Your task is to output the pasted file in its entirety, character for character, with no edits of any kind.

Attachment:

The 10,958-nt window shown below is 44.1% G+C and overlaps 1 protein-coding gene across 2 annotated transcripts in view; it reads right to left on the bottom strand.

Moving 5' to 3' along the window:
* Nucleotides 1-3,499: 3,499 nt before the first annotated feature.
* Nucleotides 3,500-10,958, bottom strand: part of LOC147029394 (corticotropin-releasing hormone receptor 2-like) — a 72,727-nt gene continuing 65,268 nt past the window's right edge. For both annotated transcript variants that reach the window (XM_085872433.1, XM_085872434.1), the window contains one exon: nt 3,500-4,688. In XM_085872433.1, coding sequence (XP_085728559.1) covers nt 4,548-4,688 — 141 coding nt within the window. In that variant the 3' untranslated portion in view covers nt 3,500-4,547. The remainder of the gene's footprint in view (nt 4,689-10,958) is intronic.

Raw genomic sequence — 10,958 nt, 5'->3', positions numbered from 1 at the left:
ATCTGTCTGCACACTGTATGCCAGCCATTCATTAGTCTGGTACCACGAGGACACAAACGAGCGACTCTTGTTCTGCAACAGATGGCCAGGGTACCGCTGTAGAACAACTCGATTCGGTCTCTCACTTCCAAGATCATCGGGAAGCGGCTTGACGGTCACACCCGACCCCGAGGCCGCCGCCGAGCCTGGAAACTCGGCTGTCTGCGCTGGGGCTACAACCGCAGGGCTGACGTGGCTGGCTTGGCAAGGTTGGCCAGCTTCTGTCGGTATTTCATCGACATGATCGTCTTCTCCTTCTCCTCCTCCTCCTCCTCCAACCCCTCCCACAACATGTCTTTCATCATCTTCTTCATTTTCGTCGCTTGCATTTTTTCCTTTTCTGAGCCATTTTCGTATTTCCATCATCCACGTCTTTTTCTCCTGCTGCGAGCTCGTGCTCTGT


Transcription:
The 10,958-nt window shown below is 44.1% G+C and overlaps 1 protein-coding gene across 2 annotated transcripts in view; it reads right to left on the bottom strand.

Moving 5' to 3' along the window:
* Nucleotides 1-3,499: 3,499 nt before the first annotated feature.
* Nucleotides 3,500-10,958, bottom strand: part of LOC147029394 (corticotropin-releasing hormone receptor 2-like) — a 72,727-nt gene continuing 65,268 nt past the window's right edge. For both annotated transcript variants that reach the window (XM_085872433.1, XM_085872434.1), the window contains one exon: nt 3,500-4,688. In XM_085872433.1, coding sequence (XP_085728559.1) covers nt 4,548-4,688 — 141 coding nt within the window. In that variant the 3' untranslated portion in view covers nt 3,500-4,547. The remainder of the gene's footprint in view (nt 4,689-10,958) is intronic.

Raw genomic sequence — 10,958 nt, 5'->3', positions numbered from 1 at the left:
ATCTGTCTGCACACTGTATGCCAGCCATTCATTAGTCTGGTACCACGAGGACACAAACGAGCGACTCTTGTTCTGCAACAGATGGCCAGGGTACCGCTGTAGAACAACTCGATTCGGTCTCTCACTTCCAAGATCATCGGGAAGCGGCTTGACGGTCACACCCGACCCCGAGGCCGCCGCCGAGCCTGGAAACTCGGCTGTCTGCGCTGGGGCTACAACCGCAGGGCTGACGTGGCTGGCTTGGCAAGGTTGGCCAGCTTCTGTCGGTATTTCATCGACATGATCGTCTTCTCCTTCTCCTCCTCCTCCTCCTCCAACCCCTCCCACAACATGTCTTTCATCATCTTCTTCATTTTCGTCGCTTGCATTTTTTCCTTTTCTGAGCCATTTTCGTATTTCCATCATCCACGTCTTTTTCTCCTGCTGCGAGCTCGTGCTCTGT